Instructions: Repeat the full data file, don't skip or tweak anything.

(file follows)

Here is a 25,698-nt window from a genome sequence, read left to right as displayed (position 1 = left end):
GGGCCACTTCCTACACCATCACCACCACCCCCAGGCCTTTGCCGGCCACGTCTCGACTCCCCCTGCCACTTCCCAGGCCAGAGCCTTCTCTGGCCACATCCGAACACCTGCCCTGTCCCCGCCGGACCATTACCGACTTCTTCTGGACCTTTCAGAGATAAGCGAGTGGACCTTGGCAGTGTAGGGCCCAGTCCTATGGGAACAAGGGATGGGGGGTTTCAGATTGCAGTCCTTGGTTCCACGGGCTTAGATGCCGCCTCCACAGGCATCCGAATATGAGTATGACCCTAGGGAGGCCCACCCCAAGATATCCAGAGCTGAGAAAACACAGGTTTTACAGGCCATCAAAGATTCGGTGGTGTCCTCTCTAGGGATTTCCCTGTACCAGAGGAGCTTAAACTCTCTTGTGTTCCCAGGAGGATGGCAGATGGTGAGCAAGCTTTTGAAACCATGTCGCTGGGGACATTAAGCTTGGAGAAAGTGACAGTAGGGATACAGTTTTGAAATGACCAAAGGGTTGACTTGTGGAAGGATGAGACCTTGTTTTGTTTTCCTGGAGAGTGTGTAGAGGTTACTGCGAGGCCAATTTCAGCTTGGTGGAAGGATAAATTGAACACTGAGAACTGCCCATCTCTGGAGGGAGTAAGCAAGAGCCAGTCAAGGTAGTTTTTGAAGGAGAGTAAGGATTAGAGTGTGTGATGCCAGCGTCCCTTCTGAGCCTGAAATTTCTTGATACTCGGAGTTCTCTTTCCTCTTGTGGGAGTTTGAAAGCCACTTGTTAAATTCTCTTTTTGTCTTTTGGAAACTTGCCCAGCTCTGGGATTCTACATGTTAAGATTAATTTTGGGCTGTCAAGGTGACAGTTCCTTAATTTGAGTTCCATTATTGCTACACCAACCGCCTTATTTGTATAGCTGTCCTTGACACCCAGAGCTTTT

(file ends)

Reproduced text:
Here is a 25,698-nt window from a genome sequence, read left to right as displayed (position 1 = left end):
GGGCCACTTCCTACACCATCACCACCACCCCCAGGCCTTTGCCGGCCACGTCTCGACTCCCCCTGCCACTTCCCAGGCCAGAGCCTTCTCTGGCCACATCCGAACACCTGCCCTGTCCCCGCCGGACCATTACCGACTTCTTCTGGACCTTTCAGAGATAAGCGAGTGGACCTTGGCAGTGTAGGGCCCAGTCCTATGGGAACAAGGGATGGGGGGTTTCAGATTGCAGTCCTTGGTTCCACGGGCTTAGATGCCGCCTCCACAGGCATCCGAATATGAGTATGACCCTAGGGAGGCCCACCCCAAGATATCCAGAGCTGAGAAAACACAGGTTTTACAGGCCATCAAAGATTCGGTGGTGTCCTCTCTAGGGATTTCCCTGTACCAGAGGAGCTTAAACTCTCTTGTGTTCCCAGGAGGATGGCAGATGGTGAGCAAGCTTTTGAAACCATGTCGCTGGGGACATTAAGCTTGGAGAAAGTGACAGTAGGGATACAGTTTTGAAATGACCAAAGGGTTGACTTGTGGAAGGATGAGACCTTGTTTTGTTTTCCTGGAGAGTGTGTAGAGGTTACTGCGAGGCCAATTTCAGCTTGGTGGAAGGATAAATTGAACACTGAGAACTGCCCATCTCTGGAGGGAGTAAGCAAGAGCCAGTCAAGGTAGTTTTTGAAGGAGAGTAAGGATTAGAGTGTGTGATGCCAGCGTCCCTTCTGAGCCTGAAATTTCTTGATACTCGGAGTTCTCTTTCCTCTTGTGGGAGTTTGAAAGCCACTTGTTAAATTCTCTTTTTGTCTTTTGGAAACTTGCCCAGCTCTGGGATTCTACATGTTAAGATTAATTTTGGGCTGTCAAGGTGACAGTTCCTTAATTTGAGTTCCATTATTGCTACACCAACCGCCTTATTTGTATAGCTGTCCTTGACACCCAGAGCTTTT